Why Bloomberg Should Run

by francine Hardaway on December 31, 2007

for Shel Israel.Michael Bloomberg is thinking of running for President as an Independent.  I hope he does it. This country is in a mess, and a candidate from one of the existing parties can’t fix it, because he/she will be bound by the principles of whatever party platform he/she runs on. An Independent, perhaps, will not be bound by the restrictions of party obligations. (Disclaimer: I am a registered Independent.)

Last night I was having an argument about immigration policies with someone I love who believes illegal immigrants should not be allowed to stay in America, shouldn’t be able to work here, have drivers’ licenses, receive services, etc. You have heard this position; it’s the Lou Dobbs rap. We are being overrun with illegal alien criminals who come here to steal our jobs, rip us off, have their babies — and they won’t even learn English. And they send money back to Mexico.

Talking to him was really good for me, because it crystallized my own positions and reminded me why I feel the way I do.

I grew up right after World War II. My relatives escaped from Europe to Brazil and the US. Otherwise they were exterminated. The refugee Jews, like the refugee Irish and Italians before them, and the refugee Pilgrims before them, were welcomed with open arms by an America that believed the motto on the Statue of Liberty: "give me your tired, your poor, your huddled masses yearning to breathe free…"

At that time, America believed that immigrants, and the resulting diversity, were what made America great. If you were a refugee, you didn’t have to wait for a visa, although everyone who came in had to make a stop at Ellis Island and be "documented." Then you went and got the low-wage job no one else wanted to do, until you paid your dues. Or you became a peddler.

I, the grandchild of immigrants, went to college and studied history.  There I learned that the Founding Fathers were, by and large, a group of agnostics, secularists, and people fleeing from the stifling hand of the Church of England. The Pilgrims, the Puritans, and the settlers of Virginia and Rhode Island all came here, I was taught in school, so that they didn’t have to profess the state religion. Our country was founded, and has existed until this day, without a state religion.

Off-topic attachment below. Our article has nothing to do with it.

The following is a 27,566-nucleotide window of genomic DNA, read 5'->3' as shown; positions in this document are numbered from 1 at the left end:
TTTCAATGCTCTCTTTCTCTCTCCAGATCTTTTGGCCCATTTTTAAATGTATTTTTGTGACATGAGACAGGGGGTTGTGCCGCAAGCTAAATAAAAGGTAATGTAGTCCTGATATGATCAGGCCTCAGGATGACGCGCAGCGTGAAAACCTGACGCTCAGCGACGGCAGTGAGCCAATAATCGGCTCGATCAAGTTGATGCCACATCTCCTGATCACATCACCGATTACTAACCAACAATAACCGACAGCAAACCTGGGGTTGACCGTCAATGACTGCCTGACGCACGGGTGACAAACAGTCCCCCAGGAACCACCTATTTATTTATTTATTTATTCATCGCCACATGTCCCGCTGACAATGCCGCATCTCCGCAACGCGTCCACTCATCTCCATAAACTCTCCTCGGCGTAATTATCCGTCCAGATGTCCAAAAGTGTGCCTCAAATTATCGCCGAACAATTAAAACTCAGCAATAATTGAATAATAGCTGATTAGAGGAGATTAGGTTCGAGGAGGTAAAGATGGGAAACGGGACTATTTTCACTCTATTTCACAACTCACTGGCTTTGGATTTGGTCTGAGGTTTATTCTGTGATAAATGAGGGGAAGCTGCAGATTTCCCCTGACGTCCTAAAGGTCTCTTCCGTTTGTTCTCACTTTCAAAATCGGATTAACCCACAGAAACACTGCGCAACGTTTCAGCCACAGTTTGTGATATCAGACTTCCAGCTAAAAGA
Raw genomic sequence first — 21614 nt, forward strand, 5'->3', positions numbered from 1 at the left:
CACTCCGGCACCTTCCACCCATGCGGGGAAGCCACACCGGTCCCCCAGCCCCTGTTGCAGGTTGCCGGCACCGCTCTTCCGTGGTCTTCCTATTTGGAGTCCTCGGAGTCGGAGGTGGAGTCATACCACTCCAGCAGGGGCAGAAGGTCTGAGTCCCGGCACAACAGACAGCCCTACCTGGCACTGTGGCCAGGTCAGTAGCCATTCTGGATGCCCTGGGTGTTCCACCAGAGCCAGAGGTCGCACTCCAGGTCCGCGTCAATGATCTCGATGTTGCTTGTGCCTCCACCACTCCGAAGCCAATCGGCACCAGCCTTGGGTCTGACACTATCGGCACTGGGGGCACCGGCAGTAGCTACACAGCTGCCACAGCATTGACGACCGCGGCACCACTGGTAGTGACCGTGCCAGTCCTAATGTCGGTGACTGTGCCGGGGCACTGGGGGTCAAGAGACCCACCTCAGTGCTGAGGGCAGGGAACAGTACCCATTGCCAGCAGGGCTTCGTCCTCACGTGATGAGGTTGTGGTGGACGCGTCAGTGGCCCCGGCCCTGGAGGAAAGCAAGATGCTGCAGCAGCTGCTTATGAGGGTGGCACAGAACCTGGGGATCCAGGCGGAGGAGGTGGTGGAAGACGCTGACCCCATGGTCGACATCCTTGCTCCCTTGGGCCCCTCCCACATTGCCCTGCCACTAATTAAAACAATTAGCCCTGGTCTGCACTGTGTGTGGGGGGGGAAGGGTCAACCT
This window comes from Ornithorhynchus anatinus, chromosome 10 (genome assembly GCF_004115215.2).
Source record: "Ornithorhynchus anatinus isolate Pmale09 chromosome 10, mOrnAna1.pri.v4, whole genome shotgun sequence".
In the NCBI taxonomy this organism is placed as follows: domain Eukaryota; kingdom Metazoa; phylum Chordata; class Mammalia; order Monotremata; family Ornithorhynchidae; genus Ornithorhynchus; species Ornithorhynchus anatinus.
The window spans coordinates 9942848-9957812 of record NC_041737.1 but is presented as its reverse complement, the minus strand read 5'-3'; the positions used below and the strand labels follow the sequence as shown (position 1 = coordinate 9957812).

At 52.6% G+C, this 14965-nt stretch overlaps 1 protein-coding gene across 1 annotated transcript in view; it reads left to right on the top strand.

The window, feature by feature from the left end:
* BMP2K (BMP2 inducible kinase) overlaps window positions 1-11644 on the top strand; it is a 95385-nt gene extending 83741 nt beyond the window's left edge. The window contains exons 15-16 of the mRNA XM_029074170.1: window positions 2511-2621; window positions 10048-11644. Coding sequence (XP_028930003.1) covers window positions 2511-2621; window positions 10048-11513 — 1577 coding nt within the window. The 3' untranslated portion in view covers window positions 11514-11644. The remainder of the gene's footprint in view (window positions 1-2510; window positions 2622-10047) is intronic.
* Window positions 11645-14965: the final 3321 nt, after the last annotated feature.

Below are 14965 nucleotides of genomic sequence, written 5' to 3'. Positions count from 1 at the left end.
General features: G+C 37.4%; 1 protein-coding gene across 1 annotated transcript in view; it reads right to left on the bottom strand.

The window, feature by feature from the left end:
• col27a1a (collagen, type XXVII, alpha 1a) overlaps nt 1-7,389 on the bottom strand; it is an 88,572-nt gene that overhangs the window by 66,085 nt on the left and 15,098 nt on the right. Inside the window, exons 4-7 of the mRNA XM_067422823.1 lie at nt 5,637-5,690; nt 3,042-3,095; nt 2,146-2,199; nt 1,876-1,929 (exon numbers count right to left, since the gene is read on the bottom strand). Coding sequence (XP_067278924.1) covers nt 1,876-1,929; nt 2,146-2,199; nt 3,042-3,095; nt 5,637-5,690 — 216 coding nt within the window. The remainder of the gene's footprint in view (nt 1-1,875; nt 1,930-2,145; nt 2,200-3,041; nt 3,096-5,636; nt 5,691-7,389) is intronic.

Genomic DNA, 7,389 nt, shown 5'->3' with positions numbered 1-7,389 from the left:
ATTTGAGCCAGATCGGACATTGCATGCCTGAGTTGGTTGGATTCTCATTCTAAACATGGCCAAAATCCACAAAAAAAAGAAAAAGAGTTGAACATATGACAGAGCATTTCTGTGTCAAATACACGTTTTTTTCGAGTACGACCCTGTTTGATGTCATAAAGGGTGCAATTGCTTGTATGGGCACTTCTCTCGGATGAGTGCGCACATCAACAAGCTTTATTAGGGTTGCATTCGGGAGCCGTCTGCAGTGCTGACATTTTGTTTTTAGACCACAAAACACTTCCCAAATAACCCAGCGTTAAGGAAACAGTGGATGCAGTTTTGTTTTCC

So how did we get here, to a place where everyone has to be a Christian, in some cases only a certain kind of Christian, to pass the test of nomination for President? And how did we get to the point where, even though people cross our southern border illegally because we haven’t enforced border security for years, we now blame Mexico? And why aren’t Mexicans and Guatemalans, willing to do anything for a less-than-living wage, fleeing poverty the way our own ancestors fled their own scourges, welcomed the way we welcomed people in the past — with a chance to be documented and become citizens within a reasonable period of time.

Do you think people want to risk their lives walking across the desert, paying coyotes for false documents and unsuccessful rides, leaving their families behind, to come to America and mow lawns? They do it because they MUST. They can’t get a visa. And they can’t feed their families back home. Poverty is as bad as extermination. It IS a form of extermination.

But never mind the poor Mexicanos who can’t get visas. Neither can people Microsoft and Intel need to hire to stay competitive, which forces them to build campuses in the countries where they find the talent.

Someone has to set America back on the path that made us a world power. Someone has to restore the history of America to the public school curriculum. Someone has to tell us who we are, who we are supposed to be. Maybe a short Jew with a big ego, a bunch of money and no real party affiliation can do it.

{ 10 comments… read them below or add one }

unsuccessful December 31, 2007 at 9:10 pm

Why Bloomberg Should Run

Bookmarked your post over at Blog Bookmarker.com!

Jenny December 31, 2007 at 9:42 pm